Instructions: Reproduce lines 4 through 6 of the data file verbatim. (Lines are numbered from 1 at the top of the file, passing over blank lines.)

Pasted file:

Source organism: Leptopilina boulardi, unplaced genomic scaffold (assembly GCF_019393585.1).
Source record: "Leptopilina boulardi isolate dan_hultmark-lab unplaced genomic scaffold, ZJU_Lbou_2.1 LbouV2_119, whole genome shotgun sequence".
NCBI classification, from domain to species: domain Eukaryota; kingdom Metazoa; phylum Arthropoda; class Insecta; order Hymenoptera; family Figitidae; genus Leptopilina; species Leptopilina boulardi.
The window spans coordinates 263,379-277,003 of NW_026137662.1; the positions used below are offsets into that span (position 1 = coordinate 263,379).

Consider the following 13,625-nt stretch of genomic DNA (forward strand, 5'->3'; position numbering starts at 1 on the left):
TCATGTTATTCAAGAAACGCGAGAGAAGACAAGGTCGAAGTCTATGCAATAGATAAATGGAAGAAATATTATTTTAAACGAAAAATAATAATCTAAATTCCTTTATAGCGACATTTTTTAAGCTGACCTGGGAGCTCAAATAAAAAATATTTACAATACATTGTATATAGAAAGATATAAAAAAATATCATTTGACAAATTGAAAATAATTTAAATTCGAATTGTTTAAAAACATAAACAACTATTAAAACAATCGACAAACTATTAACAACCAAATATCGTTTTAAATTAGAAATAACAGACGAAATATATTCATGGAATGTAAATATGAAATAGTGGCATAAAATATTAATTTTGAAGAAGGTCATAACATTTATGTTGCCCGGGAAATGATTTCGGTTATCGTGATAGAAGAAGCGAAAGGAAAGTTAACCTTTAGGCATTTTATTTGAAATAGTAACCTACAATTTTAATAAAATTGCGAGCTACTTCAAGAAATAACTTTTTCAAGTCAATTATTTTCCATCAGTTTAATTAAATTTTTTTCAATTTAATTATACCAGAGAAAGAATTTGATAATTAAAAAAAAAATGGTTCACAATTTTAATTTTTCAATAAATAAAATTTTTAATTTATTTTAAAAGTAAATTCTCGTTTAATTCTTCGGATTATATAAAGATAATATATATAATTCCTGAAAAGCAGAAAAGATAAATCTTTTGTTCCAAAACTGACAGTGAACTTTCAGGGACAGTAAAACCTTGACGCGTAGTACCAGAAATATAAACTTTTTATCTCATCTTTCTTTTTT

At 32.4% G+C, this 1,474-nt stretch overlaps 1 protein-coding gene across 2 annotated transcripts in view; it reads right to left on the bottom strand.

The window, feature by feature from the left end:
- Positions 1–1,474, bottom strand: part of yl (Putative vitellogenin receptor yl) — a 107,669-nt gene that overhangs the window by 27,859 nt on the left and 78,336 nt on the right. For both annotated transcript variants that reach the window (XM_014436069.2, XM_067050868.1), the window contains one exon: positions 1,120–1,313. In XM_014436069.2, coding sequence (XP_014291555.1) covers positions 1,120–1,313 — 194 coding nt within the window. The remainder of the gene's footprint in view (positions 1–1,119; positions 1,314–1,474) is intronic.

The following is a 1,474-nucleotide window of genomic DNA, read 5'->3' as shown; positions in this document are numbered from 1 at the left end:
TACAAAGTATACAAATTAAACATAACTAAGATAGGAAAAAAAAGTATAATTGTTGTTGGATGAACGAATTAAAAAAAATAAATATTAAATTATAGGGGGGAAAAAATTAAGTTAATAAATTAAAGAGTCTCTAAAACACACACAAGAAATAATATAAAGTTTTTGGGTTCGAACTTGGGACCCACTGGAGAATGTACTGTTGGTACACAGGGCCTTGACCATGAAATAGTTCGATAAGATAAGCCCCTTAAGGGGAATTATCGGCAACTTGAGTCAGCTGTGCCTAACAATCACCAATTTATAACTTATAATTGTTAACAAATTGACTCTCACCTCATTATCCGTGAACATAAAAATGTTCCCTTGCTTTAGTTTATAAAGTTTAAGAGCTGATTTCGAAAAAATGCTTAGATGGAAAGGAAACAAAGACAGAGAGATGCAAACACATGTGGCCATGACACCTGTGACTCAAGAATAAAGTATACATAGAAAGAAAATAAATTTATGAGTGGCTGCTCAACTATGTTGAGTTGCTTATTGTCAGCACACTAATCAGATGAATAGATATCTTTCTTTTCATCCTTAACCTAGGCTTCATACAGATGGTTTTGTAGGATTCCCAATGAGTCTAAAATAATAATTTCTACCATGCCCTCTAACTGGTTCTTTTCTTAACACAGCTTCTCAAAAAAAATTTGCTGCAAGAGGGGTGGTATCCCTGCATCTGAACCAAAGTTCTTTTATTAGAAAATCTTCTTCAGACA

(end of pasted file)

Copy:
The window spans coordinates 263,379-277,003 of NW_026137662.1; the positions used below are offsets into that span (position 1 = coordinate 263,379).

Consider the following 13,625-nt stretch of genomic DNA (forward strand, 5'->3'; position numbering starts at 1 on the left):
TCATGTTATTCAAGAAACGCGAGAGAAGACAAGGTCGAAGTCTATGCAATAGATAAATGGAAGAAATATTATTTTAAACGAAAAATAATAATCTAAATTCCTTTATAGCGACATTTTTTAAGCTGACCTGGGAGCTCAAATAAAAAATATTTACAATACATTGTATATAGAAAGATATAAAAAAATATCATTTGACAAATTGAAAATAATTTAAATTCGAATTGTTTAAAAACATAAACAACTATTAAAACAATCGACAAACTATTAACAACCAAATATCGTTTTAAATTAGAAATAACAGACGAAATATATTCATGGAATGTAAATATGAAATAGTGGCATAAAATATTAATTTTGAAGAAGGTCATAACATTTATGTTGCCCGGGAAATGATTTCGGTTATCGTGATAGAAGAAGCGAAAGGAAAGTTAACCTTTAGGCATTTTATTTGAAATAGTAACCTACAATTTTAATAAAATTGCGAGCTACTTCAAGAAATAACTTTTTCAAGTCAATTATTTTCCATCAGTTTAATTAAATTTTTTTCAATTTAATTATACCAGAGAAAGAATTTGATAATTAAAAAAAAAATGGTTCACAATTTTAATTTTTCAATAAATAAAATTTTTAATTTATTTTAAAAGTAAATTCTCGTTTAATTCTTCGGATTATATAAAGATAATATATATAATTCCTGAAAAGCAGAAAAGATAAATCTTTTGTTCCAAAACTGACAGTGAACTTTCAGGGACAGTAAAACCTTGACGCGTAGTACCAGAAATATAAACTTTTTATCTCATCTTTCTTTTTT